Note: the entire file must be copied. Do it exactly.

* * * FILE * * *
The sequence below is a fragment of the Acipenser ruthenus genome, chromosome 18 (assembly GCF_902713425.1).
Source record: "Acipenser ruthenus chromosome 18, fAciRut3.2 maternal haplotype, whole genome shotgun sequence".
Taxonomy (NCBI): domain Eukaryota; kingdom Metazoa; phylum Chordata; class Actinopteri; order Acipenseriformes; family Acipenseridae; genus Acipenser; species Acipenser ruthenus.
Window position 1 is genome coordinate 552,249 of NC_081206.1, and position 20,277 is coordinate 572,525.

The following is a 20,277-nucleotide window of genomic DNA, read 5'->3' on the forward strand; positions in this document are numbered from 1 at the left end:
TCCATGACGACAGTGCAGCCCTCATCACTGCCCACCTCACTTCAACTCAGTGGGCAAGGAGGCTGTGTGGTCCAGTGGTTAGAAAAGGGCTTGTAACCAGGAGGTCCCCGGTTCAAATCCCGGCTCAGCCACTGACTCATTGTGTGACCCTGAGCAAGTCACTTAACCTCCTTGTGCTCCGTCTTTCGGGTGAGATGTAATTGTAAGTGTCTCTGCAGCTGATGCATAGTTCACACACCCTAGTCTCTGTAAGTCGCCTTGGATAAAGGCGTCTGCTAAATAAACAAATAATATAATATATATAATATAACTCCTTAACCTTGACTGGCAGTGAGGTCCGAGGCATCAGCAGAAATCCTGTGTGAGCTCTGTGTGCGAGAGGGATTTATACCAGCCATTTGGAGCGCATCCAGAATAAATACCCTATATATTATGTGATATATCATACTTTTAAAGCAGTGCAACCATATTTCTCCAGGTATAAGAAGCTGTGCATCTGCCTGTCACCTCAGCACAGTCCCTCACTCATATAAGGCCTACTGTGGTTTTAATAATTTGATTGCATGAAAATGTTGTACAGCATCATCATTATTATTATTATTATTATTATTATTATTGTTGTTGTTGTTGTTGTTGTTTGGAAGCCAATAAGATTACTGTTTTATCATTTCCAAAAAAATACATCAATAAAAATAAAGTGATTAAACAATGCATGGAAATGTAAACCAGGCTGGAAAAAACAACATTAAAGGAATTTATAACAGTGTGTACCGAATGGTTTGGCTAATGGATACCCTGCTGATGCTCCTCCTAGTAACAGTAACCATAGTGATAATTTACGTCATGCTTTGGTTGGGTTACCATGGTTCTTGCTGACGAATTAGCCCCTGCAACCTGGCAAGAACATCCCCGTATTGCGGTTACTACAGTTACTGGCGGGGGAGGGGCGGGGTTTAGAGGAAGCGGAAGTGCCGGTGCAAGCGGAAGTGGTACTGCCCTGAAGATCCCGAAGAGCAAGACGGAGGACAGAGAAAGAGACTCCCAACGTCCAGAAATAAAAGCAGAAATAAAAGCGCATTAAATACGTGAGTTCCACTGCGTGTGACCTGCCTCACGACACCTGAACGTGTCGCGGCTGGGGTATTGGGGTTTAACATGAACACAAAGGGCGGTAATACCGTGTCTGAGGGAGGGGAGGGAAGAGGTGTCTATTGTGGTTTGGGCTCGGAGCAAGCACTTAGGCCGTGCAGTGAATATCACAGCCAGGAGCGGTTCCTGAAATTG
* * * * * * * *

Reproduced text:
The sequence below is a fragment of the Acipenser ruthenus genome, chromosome 18 (assembly GCF_902713425.1).
Source record: "Acipenser ruthenus chromosome 18, fAciRut3.2 maternal haplotype, whole genome shotgun sequence".
Taxonomy (NCBI): domain Eukaryota; kingdom Metazoa; phylum Chordata; class Actinopteri; order Acipenseriformes; family Acipenseridae; genus Acipenser; species Acipenser ruthenus.
Window position 1 is genome coordinate 552,249 of NC_081206.1, and position 20,277 is coordinate 572,525.

The following is a 20,277-nucleotide window of genomic DNA, read 5'->3' on the forward strand; positions in this document are numbered from 1 at the left end:
TCCATGACGACAGTGCAGCCCTCATCACTGCCCACCTCACTTCAACTCAGTGGGCAAGGAGGCTGTGTGGTCCAGTGGTTAGAAAAGGGCTTGTAACCAGGAGGTCCCCGGTTCAAATCCCGGCTCAGCCACTGACTCATTGTGTGACCCTGAGCAAGTCACTTAACCTCCTTGTGCTCCGTCTTTCGGGTGAGATGTAATTGTAAGTGTCTCTGCAGCTGATGCATAGTTCACACACCCTAGTCTCTGTAAGTCGCCTTGGATAAAGGCGTCTGCTAAATAAACAAATAATATAATATATATAATATAACTCCTTAACCTTGACTGGCAGTGAGGTCCGAGGCATCAGCAGAAATCCTGTGTGAGCTCTGTGTGCGAGAGGGATTTATACCAGCCATTTGGAGCGCATCCAGAATAAATACCCTATATATTATGTGATATATCATACTTTTAAAGCAGTGCAACCATATTTCTCCAGGTATAAGAAGCTGTGCATCTGCCTGTCACCTCAGCACAGTCCCTCACTCATATAAGGCCTACTGTGGTTTTAATAATTTGATTGCATGAAAATGTTGTACAGCATCATCATTATTATTATTATTATTATTATTATTATTGTTGTTGTTGTTGTTGTTGTTTGGAAGCCAATAAGATTACTGTTTTATCATTTCCAAAAAAATACATCAATAAAAATAAAGTGATTAAACAATGCATGGAAATGTAAACCAGGCTGGAAAAAACAACATTAAAGGAATTTATAACAGTGTGTACCGAATGGTTTGGCTAATGGATACCCTGCTGATGCTCCTCCTAGTAACAGTAACCATAGTGATAATTTACGTCATGCTTTGGTTGGGTTACCATGGTTCTTGCTGACGAATTAGCCCCTGCAACCTGGCAAGAACATCCCCGTATTGCGGTTACTACAGTTACTGGCGGGGGAGGGGCGGGGTTTAGAGGAAGCGGAAGTGCCGGTGCAAGCGGAAGTGGTACTGCCCTGAAGATCCCGAAGAGCAAGACGGAGGACAGAGAAAGAGACTCCCAACGTCCAGAAATAAAAGCAGAAATAAAAGCGCATTAAATACGTGAGTTCCACTGCGTGTGACCTGCCTCACGACACCTGAACGTGTCGCGGCTGGGGTATTGGGGTTTAACATGAACACAAAGGGCGGTAATACCGTGTCTGAGGGAGGGGAGGGAAGAGGTGTCTATTGTGGTTTGGGCTCGGAGCAAGCACTTAGGCCGTGCAGTGAATATCACAGCCAGGAGCGGTTCCTGAAATTG